By Lucy Piper, Senior medwireNews Reporter
Salvage chest wall resection could lengthen survival in patients with isolated chest wall recurrence of malignant pleural mesothelioma (MPM), research indicates.
MPM is an aggressive malignancy with a poor prognosis and few effective treatment options, the researchers note. But in their study, 47 patients who underwent chest wall resection for recurrence a median of 16.1 months after initial cytoreductive surgery, the median overall survival was favorable, at 44.9 months.
Survival was greatest in patients with prolonged time to recurrence and those with the epithelial cell type.
“[O]ur results have indicated that for select patients with isolated chest wall recurrence of MPM, salvage [chest wall resection] (performed with an intent to cure) is an effective strategy,” say the researchers David Sugarbaker (Harvard Medical School, Boston, Massachusetts, USA) and colleagues.
The overall study population included 1142 patients who underwent extrapleural pneumonectomy or pleurectomy/decortication. Chest wall recurrence amenable to resection occurred in 47 patients, predominantly in the original thoracotomy incision or in the costophrenic region.
Most of these patients (68%) had epithelial histology and their time to recurrence was significantly longer than the remaining patients with biphasic histology, at a median of 23.4 months versus 11.2 months. In the former group, younger age was also associated with an increased time to recurrence. Survival following chest wall resection was also longer in patients with epithelial histology, at a median of 20.4 months versus 7.4 months for those with biphasic histology.
In both groups, survival correlated with time to recurrence. Among those with epithelial histology, the average duration of survival was 8.9 months for those whose chest wall recurrence occurred within 12 months, 17.2 months for those with recurrence at 12 to 23 months, and a considerable 35.8 months for those with recurrence at 24 months or beyond.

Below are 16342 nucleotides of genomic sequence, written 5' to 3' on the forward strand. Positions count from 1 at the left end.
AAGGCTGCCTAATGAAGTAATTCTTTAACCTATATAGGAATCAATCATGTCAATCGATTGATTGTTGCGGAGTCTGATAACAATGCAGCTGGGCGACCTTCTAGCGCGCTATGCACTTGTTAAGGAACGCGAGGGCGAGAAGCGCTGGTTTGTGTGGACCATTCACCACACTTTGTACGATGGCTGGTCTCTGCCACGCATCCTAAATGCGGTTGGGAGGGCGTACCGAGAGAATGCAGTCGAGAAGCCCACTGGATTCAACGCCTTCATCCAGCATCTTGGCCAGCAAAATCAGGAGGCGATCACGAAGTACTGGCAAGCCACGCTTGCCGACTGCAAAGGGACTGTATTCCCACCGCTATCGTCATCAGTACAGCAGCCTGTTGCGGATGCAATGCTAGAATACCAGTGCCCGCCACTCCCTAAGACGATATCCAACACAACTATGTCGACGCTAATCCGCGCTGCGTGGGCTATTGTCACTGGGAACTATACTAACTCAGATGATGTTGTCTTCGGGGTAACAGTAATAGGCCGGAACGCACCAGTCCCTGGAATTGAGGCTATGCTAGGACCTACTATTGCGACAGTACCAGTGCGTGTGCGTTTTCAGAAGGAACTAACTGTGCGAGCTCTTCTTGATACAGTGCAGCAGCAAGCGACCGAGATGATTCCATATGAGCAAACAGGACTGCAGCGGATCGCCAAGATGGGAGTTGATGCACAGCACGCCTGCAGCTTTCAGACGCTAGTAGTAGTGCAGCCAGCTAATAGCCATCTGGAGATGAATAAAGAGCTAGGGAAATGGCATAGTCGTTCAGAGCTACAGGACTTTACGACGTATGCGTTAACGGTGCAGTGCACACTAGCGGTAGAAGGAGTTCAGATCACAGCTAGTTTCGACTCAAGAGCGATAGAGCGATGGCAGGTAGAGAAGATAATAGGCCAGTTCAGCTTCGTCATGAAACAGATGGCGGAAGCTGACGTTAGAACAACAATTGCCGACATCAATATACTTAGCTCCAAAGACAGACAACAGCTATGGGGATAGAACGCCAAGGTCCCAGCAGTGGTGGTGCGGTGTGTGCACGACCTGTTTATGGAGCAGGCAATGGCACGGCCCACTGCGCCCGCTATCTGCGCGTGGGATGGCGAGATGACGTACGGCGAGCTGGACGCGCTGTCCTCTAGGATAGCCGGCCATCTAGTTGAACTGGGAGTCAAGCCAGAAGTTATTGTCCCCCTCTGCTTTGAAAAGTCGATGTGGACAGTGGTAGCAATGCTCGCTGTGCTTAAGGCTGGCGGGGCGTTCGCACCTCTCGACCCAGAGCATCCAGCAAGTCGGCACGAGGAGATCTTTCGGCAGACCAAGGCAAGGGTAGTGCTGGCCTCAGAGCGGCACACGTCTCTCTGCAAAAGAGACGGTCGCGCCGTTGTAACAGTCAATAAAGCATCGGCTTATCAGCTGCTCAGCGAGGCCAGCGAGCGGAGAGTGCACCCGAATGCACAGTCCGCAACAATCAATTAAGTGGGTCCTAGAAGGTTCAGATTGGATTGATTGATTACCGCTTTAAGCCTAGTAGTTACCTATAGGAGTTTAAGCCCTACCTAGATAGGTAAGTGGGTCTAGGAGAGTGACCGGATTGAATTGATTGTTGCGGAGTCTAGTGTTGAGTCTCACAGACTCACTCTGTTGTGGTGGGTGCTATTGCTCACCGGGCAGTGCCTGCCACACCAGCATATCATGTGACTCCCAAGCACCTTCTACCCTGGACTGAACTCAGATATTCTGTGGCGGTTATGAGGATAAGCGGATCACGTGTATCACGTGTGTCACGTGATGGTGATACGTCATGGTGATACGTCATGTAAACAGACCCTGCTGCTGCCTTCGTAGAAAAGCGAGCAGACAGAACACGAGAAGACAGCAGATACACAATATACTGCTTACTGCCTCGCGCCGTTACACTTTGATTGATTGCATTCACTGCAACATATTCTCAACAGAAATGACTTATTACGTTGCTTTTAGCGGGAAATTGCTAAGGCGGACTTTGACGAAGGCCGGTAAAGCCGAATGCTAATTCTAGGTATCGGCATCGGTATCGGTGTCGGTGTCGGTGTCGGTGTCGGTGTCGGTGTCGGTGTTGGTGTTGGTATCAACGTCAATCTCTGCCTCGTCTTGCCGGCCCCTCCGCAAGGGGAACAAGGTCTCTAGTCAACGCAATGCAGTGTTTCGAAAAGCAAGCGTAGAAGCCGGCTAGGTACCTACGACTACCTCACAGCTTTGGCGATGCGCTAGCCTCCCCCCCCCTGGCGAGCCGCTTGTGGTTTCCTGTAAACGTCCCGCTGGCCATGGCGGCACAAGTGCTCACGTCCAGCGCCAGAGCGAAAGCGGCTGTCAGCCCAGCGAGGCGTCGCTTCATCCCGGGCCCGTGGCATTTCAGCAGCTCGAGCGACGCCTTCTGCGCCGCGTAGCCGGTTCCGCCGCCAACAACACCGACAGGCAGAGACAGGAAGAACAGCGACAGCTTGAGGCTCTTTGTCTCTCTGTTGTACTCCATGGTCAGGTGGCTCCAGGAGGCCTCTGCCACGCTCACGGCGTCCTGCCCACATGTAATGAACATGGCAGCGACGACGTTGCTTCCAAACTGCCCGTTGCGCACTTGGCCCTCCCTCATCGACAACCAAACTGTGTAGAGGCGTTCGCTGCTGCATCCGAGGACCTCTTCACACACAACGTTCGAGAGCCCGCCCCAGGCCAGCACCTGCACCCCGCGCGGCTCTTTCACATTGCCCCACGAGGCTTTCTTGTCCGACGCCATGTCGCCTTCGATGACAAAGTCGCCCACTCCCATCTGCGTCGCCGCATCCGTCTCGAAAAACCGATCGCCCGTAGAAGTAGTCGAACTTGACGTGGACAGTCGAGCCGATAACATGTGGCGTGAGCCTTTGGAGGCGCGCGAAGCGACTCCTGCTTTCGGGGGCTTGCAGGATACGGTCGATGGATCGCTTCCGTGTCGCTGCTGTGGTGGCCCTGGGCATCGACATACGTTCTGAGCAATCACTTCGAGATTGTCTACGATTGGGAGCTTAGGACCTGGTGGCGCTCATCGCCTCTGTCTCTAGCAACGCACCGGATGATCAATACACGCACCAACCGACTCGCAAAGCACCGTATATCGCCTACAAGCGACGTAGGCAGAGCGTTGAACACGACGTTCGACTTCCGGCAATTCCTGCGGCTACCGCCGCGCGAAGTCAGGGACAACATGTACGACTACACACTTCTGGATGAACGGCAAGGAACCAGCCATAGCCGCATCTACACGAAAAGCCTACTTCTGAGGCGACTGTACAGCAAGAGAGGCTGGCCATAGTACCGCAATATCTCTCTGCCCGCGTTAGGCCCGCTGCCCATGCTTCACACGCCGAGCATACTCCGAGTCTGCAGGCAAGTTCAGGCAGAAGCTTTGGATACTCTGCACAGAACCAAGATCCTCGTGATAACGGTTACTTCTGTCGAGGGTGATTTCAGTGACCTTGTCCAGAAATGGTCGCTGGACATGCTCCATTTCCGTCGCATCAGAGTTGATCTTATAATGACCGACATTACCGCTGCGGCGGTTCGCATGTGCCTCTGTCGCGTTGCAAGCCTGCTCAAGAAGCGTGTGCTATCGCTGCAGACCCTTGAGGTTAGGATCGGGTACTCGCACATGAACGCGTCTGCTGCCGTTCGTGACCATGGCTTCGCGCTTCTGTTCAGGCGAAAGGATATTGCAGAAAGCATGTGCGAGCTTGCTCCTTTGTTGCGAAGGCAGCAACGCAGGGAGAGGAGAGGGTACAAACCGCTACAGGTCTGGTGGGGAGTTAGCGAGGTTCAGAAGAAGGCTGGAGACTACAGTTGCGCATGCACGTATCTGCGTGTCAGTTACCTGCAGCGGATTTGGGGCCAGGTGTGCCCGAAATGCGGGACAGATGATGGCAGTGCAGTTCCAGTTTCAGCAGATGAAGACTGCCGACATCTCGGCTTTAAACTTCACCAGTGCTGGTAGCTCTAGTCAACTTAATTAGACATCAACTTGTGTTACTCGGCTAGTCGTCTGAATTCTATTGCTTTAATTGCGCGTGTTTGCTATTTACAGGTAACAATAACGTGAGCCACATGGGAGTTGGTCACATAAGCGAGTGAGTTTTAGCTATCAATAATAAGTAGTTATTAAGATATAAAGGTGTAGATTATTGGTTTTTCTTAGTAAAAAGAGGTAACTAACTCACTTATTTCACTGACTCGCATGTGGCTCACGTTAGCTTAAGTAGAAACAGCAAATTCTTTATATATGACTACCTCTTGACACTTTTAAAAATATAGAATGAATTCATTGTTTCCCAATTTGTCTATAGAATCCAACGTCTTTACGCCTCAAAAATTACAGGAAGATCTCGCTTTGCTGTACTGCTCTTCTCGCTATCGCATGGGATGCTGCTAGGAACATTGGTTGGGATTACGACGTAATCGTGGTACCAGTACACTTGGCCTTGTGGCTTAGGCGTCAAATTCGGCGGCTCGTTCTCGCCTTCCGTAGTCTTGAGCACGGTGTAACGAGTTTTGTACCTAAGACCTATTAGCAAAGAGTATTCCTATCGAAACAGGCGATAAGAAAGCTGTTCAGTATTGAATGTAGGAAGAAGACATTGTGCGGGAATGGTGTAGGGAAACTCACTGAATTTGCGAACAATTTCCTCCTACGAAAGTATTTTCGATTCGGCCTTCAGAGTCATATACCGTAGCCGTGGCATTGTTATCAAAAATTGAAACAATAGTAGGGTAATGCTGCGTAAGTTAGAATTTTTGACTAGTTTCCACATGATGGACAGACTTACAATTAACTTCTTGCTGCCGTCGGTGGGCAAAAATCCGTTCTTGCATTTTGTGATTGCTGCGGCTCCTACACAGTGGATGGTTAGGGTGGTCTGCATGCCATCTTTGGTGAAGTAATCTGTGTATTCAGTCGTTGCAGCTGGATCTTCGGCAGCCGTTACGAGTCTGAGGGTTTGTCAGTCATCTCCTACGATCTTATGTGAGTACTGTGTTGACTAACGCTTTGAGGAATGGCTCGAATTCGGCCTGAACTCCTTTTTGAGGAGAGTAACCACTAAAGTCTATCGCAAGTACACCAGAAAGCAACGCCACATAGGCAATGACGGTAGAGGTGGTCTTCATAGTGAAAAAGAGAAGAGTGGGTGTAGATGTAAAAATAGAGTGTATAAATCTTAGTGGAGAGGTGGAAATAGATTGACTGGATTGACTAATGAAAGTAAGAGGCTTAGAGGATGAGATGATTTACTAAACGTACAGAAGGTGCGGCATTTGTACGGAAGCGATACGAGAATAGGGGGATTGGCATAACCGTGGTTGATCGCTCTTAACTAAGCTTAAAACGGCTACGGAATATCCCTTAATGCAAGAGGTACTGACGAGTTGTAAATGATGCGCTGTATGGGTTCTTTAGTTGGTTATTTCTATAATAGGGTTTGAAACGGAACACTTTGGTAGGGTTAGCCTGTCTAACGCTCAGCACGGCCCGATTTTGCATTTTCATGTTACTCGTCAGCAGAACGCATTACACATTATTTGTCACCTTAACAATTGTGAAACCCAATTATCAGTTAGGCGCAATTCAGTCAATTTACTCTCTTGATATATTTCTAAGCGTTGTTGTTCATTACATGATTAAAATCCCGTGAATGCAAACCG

For those with biphasic histology, survival was an additional 15.9 months after chest wall resection for those with recurrence after at least 10 months, but only 2.7 months for those whose time to recurrence was less than 10 months.
“Thus, this latter group of patients might be better served by palliation or salvage modalities such as chemotherapy or radiotherapy or both,” the researchers suggest in The Journal of Thoracic and Cardiovascular Surgery.
But for patients with the epithelial cell type, in particular, they conclude: “It is appropriate to consider curative [chest wall resection] as standalone therapy or in conjunction with other adjuvant modalities in the management of localized ipsilateral chest recurrence for patients with a good performance status and for whom the anticipated surgical morbidity is minimal.”
Licensed from medwireNews with permission from Springer Healthcare Ltd. ©Springer Healthcare Ltd. All rights reserved. Neither of these parties endorse or recommend any commercial products, services, or equipment.